Promotional Allowances

Promotional allowances, which include the Company’s customer loyalty programs, primarily consist of the retail value of complimentary goods and services provided to guests at no charge. The retail value of these promotional allowances is included in gross revenue and then deducted to arrive at net revenue. During the three months ended September 30, 2011 and 2010, promotional allowances of $5.6 million and $4.6 million, respectively, were included as a reduction to net revenues. During those periods, Online promotional allowances were $2.8 million for both periods, Gaming promotional allowances were $2.3 million and $1.1 million, and Racing promotional allowances were $0.5 million and $0.7 million, respectively.

During the nine months ended September 30, 2011 and 2010, promotional allowances of $15.8 million and $9.4 million, respectively, were included as a reduction to net revenues. During those periods, Online promotional allowances were $8.0 million and $4.6 million, Gaming promotional allowances were $6.4 million and $3.0 million, and Racing promotional allowances were $1.4 million and $1.8 million, respectively.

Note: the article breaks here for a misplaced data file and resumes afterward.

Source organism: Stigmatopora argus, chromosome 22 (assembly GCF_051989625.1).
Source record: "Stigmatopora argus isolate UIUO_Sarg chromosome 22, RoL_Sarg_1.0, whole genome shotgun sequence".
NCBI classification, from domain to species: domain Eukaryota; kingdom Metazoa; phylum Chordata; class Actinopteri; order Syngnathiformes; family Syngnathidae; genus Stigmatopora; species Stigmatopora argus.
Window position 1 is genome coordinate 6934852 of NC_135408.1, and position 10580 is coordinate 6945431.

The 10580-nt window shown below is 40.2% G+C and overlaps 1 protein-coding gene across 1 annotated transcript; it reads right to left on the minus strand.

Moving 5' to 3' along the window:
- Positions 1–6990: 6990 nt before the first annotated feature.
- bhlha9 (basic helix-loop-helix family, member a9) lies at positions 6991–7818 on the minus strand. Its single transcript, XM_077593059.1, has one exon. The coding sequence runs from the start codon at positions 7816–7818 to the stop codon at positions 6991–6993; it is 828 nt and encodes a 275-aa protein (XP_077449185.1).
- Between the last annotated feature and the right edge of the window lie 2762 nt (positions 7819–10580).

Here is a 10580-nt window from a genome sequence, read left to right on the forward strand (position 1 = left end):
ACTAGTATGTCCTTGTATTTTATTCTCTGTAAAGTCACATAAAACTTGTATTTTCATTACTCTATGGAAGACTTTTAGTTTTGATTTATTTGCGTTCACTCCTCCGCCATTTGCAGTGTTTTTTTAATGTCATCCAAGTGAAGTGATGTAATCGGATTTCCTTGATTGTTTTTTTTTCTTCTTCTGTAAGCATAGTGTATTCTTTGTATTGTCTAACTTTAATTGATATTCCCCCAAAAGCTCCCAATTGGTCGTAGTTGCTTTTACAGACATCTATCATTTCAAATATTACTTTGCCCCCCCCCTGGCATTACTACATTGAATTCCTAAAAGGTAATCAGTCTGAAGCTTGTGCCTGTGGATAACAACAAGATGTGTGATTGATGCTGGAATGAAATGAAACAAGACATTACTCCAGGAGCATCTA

The Company’s guests may be awarded free play through its customer loyalty programs or through direct mail offers. Free play is deducted from gross revenue to arrive at net revenues. During the three and nine months ended September 30, 2011, Gaming free play totaled $10.4 million and $28.0 million, respectively. During the three and nine months ended September 30, 2010, Gaming free play totaled $3.3 million and $11.7 million, respectively.